In addition, plasma itself contains molecules involved in the healing mechanism of
connective tissues.


PRP in vaginal rejuvenation
PRP is used to regenerate the vaginal mucosa. After PRP injection, vaginal
vasculature and trophicity are improved, with a subsequent dramatic increase in
sensitivity. Studies show that the application of intravaginal PRP in patients with
postmenopausal vaginal atrophy produces relief of symptoms and restoration of
trophicity of the vaginal mucosa, with a certain improvement in the quality of life. In
addition, the vaginal mucosa becomes thicker and firmer, which makes the vagina appear younger, as reported by Kim et al using PRP in a case of vaginal rejuvenation. The revitalized appearance of the external genitalia provided the patient with a pleasant cosmetic result.

See Also


PRP in urinary incontinence
Stress urinary incontinence (SUI) is a major health problem, affecting
approximately 20% of adult women and having a detrimental impact on daily activities and quality of life. Stress urinary incontinence occurs frequently in women after childbirth. If conservative treatment such as pelvic muscle strengthening exercises (Kegel exercises) or medical treatment fails, then surgical interventions to restore urinary continence (suburethral polypropylene banding, periurethral filler injection, or artificial sphincter implantation) they become necessary for patients with moderate and severe disease. Most surgical techniques are associated with a variety of intraoperative and postoperative complications. Patients with mild urinary incontinence may not accept active surgical treatment due to its risks. Autologous platelet-rich plasma (PRP) therapy is growing in popularity as a non-surgical therapy in mild SUI. The main cause of UTI in women is the weakening of the pubo-urethral ligament, the ligament that fixes the urethra in the correct position to the pelvic bones. This ligament is progressively damaged with each birth. Studies based on the injection of PRP in the mild clinical form of SUI, in the one that is refractory to the currently available medical treatment, and in the one that has relapsed after surgical therapy, confirm the improvement of urinary continence and the quality of life of the patients.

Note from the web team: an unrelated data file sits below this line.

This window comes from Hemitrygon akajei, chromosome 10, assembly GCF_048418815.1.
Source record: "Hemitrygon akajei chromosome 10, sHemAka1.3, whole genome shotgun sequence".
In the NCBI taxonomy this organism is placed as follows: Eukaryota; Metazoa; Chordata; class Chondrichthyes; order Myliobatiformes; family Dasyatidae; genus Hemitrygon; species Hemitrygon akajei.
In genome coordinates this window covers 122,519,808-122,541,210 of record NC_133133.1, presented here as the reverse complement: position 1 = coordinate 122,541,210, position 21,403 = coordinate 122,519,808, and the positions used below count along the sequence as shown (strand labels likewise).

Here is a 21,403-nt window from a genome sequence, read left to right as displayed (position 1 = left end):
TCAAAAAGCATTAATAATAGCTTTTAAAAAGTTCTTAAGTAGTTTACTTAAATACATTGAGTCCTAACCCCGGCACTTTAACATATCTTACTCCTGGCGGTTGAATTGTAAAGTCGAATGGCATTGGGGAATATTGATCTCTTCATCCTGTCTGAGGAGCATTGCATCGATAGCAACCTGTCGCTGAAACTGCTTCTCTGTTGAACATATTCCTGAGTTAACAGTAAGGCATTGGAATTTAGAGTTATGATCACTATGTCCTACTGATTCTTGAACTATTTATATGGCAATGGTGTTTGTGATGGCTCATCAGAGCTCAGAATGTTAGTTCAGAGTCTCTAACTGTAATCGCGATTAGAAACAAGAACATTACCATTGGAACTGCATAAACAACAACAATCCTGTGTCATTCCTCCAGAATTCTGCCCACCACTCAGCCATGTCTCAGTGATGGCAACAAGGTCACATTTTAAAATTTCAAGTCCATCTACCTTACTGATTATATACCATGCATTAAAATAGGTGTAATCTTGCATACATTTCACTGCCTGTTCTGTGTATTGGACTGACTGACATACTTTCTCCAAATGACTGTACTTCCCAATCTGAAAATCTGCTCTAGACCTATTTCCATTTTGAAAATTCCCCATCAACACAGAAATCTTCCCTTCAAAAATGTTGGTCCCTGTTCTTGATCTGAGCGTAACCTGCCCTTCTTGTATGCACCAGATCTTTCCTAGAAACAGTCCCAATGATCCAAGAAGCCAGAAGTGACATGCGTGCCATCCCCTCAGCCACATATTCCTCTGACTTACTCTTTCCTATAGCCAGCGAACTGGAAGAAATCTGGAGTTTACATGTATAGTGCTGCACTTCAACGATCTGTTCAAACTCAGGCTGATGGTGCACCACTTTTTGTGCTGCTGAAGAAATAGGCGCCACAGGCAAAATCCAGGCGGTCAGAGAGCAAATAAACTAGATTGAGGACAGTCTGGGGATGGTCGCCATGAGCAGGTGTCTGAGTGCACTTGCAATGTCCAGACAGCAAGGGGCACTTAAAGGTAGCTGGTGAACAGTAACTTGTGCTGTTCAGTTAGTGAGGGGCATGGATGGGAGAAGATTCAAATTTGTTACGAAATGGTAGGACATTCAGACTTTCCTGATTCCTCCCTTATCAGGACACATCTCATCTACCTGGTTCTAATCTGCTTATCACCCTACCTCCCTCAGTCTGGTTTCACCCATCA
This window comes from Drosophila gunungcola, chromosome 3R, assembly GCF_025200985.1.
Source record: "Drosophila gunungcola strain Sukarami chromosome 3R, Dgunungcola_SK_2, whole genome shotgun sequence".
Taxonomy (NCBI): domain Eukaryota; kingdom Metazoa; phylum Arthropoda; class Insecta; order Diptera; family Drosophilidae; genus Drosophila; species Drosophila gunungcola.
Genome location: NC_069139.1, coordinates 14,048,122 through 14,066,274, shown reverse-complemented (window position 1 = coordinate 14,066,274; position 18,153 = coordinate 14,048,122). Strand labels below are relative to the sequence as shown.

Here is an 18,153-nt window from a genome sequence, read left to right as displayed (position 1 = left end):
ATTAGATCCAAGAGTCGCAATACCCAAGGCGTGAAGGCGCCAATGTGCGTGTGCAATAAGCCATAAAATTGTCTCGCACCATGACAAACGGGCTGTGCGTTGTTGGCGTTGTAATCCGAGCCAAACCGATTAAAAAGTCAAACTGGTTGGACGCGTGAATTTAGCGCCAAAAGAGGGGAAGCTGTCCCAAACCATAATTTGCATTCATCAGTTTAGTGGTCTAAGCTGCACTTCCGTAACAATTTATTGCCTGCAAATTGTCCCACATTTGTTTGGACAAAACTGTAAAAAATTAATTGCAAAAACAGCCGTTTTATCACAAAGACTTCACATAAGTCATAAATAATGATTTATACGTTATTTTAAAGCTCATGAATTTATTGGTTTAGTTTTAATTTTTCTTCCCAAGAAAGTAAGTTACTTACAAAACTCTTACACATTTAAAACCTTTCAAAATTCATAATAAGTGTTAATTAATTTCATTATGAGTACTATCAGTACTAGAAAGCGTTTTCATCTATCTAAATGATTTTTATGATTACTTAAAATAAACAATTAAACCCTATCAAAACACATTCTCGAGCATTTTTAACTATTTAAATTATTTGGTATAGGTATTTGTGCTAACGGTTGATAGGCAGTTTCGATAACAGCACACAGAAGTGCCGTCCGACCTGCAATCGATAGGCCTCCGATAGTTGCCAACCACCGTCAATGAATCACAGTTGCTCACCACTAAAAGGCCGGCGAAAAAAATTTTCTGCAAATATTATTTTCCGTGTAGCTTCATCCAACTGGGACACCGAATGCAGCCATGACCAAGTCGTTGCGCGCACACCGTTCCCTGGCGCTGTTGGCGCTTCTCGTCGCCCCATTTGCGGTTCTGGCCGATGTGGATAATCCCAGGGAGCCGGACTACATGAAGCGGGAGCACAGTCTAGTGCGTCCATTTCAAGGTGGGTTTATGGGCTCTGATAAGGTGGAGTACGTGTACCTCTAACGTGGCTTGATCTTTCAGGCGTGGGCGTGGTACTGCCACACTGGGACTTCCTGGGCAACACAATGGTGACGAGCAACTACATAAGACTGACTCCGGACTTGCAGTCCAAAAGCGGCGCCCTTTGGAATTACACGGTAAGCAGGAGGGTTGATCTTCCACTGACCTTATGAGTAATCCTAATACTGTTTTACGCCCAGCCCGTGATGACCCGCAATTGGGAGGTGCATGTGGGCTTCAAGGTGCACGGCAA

PRP in sexual dysfunction
PRP therapy is considered to be a revolutionary new, non-surgical treatment that
helps improve sexual function. PRP is injected into the clitoris and the Grafenburg area of the vagina (G-spot). PRP immediately activates tissue regeneration and the improvement in sexual response is spectacular. The desired effect includes decreased dyspareunia (pain during intercourse) and increased natural lubrication, which induce improved arousal and stronger orgasm.


PRP in vulvar atrophy/dystrophy
PRP is used in many dermatological and autoimmune conditions that affect the
region of the external genitalia (labia majora and minora, vaginal introit, clitoris). The
best known are lichen sclerosus, vulvar kraurosis, vulvar eczema, which are more
common in postmenopausal women. The symptomatology is distressing and is
manifested by sensations of vulvar dryness, progressive itching, dyspareunia and genital bleeding. Lichen sclerosus vulvar causes extensive scarring with progressive atrophy of the labia minora, clitoris and urethral meatus area. These conditions have a considerable impact on the patients’ quality of life through distressing symptoms, disruption of physical activity, sexual pleasure and induction of emotional and psychological problems.
Initially, this type of condition is treated with local and systemic corticosteroids. Topical estrogen therapy improves quality of life, but the effectiveness of these treatments decreases over time.


Mode of action
Its unique properties have made PRP therapy used in anti-aging medicine,
contributing significantly to the rejuvenation of the skin of the face or body.


Platelet-rich plasma is purified from the patient’s own blood cells. The preparation
of plasma is done in a medical centrifuge device, with the aim of producing up to 5-10 times higher concentration of platelets. This results in a product that is 100%
biocompatible and poses no risk of rejection or allergy.


Blood plasma is a serum that contains platelets, vitamins, hormones, mineral salts
and other factors essential for cell survival. Platelets in plasma synthesize about thirty bioactive proteins, with the role of growth factors. They initiate a series of natural tissue regeneration and healing mechanisms, stimulating the production of collagen and elastin.


Bibliography

  1. Vasileios Sanoulis, Nikolaos Nikolettos, Nikolaos Vlahos. The use of Platelet-Rich Plasma in the Gynaecological Clinical Setting. A review. HJOG, 18 (3), 55-65, 2019.
  2. SeokHwan Kim, EunSoo Park, TaeHee Kim – RejuvenationUsingPlatelet-rich Plasma andLipofilling for Vaginal Atrophyand Lichen Sclerous. Journal of MenopausalMedicine, 2017.
  3. Barbara, F. Facchin, L. Buggio, D. Alberico, M.P. Frattaurolo, A. Kustermann – Vaginal rejuvenation – Currentperspectives. Int J Women s Health. 2017.
  4. Jiang Y, Lee P, Lee Y, Kuo H – Urethralsphincterinjections of platelet-rich plasma (PRP) in treatment of urinary incontinence due to intrinsicsphincteric deficiency refractory to conventional treatment. ICS 2019